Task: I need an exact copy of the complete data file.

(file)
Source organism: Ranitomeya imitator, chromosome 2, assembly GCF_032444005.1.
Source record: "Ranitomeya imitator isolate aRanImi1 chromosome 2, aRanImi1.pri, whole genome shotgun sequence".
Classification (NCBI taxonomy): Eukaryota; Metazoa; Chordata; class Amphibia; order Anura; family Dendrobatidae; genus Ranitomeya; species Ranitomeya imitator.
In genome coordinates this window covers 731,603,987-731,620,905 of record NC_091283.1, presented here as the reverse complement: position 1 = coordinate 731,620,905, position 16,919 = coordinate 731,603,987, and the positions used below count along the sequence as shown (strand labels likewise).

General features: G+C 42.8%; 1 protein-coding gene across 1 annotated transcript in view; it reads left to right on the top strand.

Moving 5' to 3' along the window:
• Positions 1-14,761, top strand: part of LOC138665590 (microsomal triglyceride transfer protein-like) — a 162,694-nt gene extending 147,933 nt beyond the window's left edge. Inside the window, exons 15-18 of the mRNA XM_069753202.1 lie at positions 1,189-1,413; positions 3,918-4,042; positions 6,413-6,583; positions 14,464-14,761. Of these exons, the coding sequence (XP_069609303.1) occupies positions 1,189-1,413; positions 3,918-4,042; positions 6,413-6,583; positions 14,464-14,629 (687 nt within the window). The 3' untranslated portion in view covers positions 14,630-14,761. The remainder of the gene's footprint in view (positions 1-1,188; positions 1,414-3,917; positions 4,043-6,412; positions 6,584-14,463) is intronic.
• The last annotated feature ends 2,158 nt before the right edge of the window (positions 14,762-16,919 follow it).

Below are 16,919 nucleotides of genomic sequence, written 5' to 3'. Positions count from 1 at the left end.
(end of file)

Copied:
Source organism: Ranitomeya imitator, chromosome 2, assembly GCF_032444005.1.
Source record: "Ranitomeya imitator isolate aRanImi1 chromosome 2, aRanImi1.pri, whole genome shotgun sequence".
Classification (NCBI taxonomy): Eukaryota; Metazoa; Chordata; class Amphibia; order Anura; family Dendrobatidae; genus Ranitomeya; species Ranitomeya imitator.
In genome coordinates this window covers 731,603,987-731,620,905 of record NC_091283.1, presented here as the reverse complement: position 1 = coordinate 731,620,905, position 16,919 = coordinate 731,603,987, and the positions used below count along the sequence as shown (strand labels likewise).

General features: G+C 42.8%; 1 protein-coding gene across 1 annotated transcript in view; it reads left to right on the top strand.

Moving 5' to 3' along the window:
• Positions 1-14,761, top strand: part of LOC138665590 (microsomal triglyceride transfer protein-like) — a 162,694-nt gene extending 147,933 nt beyond the window's left edge. Inside the window, exons 15-18 of the mRNA XM_069753202.1 lie at positions 1,189-1,413; positions 3,918-4,042; positions 6,413-6,583; positions 14,464-14,761. Of these exons, the coding sequence (XP_069609303.1) occupies positions 1,189-1,413; positions 3,918-4,042; positions 6,413-6,583; positions 14,464-14,629 (687 nt within the window). The 3' untranslated portion in view covers positions 14,630-14,761. The remainder of the gene's footprint in view (positions 1-1,188; positions 1,414-3,917; positions 4,043-6,412; positions 6,584-14,463) is intronic.
• The last annotated feature ends 2,158 nt before the right edge of the window (positions 14,762-16,919 follow it).

Below are 16,919 nucleotides of genomic sequence, written 5' to 3'. Positions count from 1 at the left end.